The timing worked out just right.  We ran back to the house, washed up, changed, and headed off to church.  There is something satisfying in taking care of babies first thing on a Sunday morning.  The conversation on the way to church is a little more lively, mystery settles into the service a little more deeply, and the enjoyment of community together is a little more holy.  Coffee and banana bread afterwards taste a little better.

When we returned home, we thought we would take a walk before dinner.  We walked around the north end of the barn to head up the animal run to the west.  No sooner than rounding the corner we stopped.  Clearly our listening ability from the morning had long gone.  For prior to rounding the barns corner we had no idea there were three mothers with triplets and two more with twins.  The afternoon quickly slipped by as we moved animals to the nursery barn, gave shots and fed and all.  By the time we headed back to the house, most of the mothers and all the kids were sleeping.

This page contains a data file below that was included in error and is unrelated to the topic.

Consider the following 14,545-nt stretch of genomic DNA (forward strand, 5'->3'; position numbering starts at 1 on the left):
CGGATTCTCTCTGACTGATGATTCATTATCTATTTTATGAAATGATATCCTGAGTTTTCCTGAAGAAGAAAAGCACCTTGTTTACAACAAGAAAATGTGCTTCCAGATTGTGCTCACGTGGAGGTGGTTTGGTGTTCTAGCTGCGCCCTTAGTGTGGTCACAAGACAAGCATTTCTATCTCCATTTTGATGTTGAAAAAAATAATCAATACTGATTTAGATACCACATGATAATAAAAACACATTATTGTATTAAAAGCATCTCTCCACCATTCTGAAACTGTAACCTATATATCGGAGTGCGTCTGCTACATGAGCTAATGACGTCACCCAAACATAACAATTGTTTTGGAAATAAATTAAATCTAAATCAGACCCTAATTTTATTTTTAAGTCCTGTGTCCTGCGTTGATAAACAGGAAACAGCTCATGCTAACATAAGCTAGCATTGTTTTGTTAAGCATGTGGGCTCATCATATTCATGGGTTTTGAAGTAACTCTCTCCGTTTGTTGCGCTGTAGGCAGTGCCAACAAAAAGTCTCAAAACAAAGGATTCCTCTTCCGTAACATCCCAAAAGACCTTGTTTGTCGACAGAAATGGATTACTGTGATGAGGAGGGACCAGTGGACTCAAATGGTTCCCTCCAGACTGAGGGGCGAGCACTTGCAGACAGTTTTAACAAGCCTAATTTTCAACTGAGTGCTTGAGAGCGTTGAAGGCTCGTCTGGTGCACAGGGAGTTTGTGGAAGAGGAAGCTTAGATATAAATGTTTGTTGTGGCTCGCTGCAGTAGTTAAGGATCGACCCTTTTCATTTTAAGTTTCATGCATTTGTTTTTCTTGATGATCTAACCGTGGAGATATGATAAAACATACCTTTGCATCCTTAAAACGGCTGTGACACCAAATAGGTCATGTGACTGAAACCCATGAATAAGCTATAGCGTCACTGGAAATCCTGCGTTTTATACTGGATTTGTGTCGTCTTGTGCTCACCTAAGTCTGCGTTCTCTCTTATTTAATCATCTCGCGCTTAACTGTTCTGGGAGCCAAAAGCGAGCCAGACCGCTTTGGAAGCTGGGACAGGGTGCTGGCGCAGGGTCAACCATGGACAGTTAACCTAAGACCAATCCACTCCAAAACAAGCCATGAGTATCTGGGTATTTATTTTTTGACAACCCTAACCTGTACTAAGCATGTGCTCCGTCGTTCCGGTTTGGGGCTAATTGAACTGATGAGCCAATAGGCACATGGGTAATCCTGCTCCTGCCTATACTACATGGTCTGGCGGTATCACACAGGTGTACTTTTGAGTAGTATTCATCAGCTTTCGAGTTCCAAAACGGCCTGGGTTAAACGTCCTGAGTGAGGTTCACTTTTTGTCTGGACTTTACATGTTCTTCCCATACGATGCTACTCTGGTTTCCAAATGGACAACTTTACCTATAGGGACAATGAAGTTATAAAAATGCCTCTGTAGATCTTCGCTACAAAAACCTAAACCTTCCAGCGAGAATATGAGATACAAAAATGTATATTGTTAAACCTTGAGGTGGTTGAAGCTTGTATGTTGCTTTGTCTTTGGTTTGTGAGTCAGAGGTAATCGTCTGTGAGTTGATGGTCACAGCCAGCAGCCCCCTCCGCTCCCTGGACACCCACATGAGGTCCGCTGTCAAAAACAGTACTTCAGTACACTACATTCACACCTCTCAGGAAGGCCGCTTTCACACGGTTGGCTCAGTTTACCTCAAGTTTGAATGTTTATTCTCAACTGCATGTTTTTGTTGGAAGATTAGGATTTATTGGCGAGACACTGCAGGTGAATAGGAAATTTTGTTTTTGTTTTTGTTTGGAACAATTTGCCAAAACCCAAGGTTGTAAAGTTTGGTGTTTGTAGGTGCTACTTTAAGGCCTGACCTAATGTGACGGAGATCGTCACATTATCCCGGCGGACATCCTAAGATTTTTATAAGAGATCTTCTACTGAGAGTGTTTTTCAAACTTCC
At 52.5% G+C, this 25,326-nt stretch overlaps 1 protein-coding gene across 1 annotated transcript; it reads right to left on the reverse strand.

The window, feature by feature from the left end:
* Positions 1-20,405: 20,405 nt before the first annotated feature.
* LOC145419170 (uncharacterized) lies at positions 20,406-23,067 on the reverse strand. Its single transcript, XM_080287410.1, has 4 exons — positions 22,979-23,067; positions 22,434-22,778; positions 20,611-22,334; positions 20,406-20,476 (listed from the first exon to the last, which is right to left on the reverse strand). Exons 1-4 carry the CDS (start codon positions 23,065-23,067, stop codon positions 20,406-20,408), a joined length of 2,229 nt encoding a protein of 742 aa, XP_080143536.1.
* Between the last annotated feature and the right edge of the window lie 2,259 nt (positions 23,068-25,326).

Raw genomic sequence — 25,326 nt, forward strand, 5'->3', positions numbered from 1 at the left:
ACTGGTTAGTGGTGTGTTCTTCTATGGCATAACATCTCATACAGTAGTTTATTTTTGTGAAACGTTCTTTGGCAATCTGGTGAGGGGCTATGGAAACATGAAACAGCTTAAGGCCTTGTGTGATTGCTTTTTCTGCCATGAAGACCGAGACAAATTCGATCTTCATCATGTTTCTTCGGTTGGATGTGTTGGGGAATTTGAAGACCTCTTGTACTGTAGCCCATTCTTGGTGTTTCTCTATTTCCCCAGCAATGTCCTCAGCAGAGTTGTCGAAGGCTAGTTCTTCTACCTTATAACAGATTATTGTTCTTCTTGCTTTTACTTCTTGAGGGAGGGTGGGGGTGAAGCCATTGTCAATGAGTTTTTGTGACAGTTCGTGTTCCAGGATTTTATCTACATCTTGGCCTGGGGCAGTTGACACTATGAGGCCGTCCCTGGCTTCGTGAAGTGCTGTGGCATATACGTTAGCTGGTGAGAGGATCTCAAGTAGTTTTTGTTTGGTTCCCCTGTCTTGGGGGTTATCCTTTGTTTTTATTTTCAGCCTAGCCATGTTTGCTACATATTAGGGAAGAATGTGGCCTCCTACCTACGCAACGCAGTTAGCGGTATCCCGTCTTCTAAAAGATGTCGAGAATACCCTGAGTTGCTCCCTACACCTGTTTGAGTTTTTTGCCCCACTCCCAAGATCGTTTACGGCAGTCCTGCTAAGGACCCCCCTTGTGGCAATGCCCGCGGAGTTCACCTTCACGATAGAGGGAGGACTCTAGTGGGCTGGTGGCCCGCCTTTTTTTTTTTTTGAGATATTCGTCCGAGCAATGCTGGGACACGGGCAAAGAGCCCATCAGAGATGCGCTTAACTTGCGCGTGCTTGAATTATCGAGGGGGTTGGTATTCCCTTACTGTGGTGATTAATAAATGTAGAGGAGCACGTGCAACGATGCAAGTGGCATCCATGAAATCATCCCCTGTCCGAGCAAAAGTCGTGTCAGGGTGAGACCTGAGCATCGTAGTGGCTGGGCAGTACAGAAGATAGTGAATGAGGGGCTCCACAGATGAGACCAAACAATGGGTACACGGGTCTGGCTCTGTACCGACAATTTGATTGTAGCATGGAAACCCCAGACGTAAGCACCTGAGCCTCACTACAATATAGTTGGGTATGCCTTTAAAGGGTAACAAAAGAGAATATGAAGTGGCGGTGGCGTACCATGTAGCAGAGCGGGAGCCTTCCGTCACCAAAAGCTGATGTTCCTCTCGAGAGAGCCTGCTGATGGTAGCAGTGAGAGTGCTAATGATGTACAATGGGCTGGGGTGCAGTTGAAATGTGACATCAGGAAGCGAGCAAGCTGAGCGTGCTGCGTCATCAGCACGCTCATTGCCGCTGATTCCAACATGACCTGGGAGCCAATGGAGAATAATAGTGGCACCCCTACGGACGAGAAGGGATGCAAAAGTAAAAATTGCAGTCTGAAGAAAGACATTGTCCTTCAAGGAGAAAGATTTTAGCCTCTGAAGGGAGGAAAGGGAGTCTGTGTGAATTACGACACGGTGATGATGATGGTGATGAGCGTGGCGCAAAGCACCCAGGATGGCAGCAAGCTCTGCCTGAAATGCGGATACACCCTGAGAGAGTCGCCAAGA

We sat on the west side of the house, watched the sun set just to the north of Pahto’s peak, and sipped tea.  Like I said…not complaining.

****

For those who are interested.  With such a number of animals birthing at once, we will have a field day at the farm next Saturday March 13th.  We will use this time to clean animals, tag, take care of horns, clean the nursing barn, trim hooves, and generally make the mothers lives better.  If you would like to come, email or call Dave (509.969.2093) and let us know you’re coming.  If you’re from out of town and need a place to stay, also let us know, we might be able to help you out.

If this isn’t your forte, there are other opportunities coming up for you, your children, or your grandchildren to visit the farm.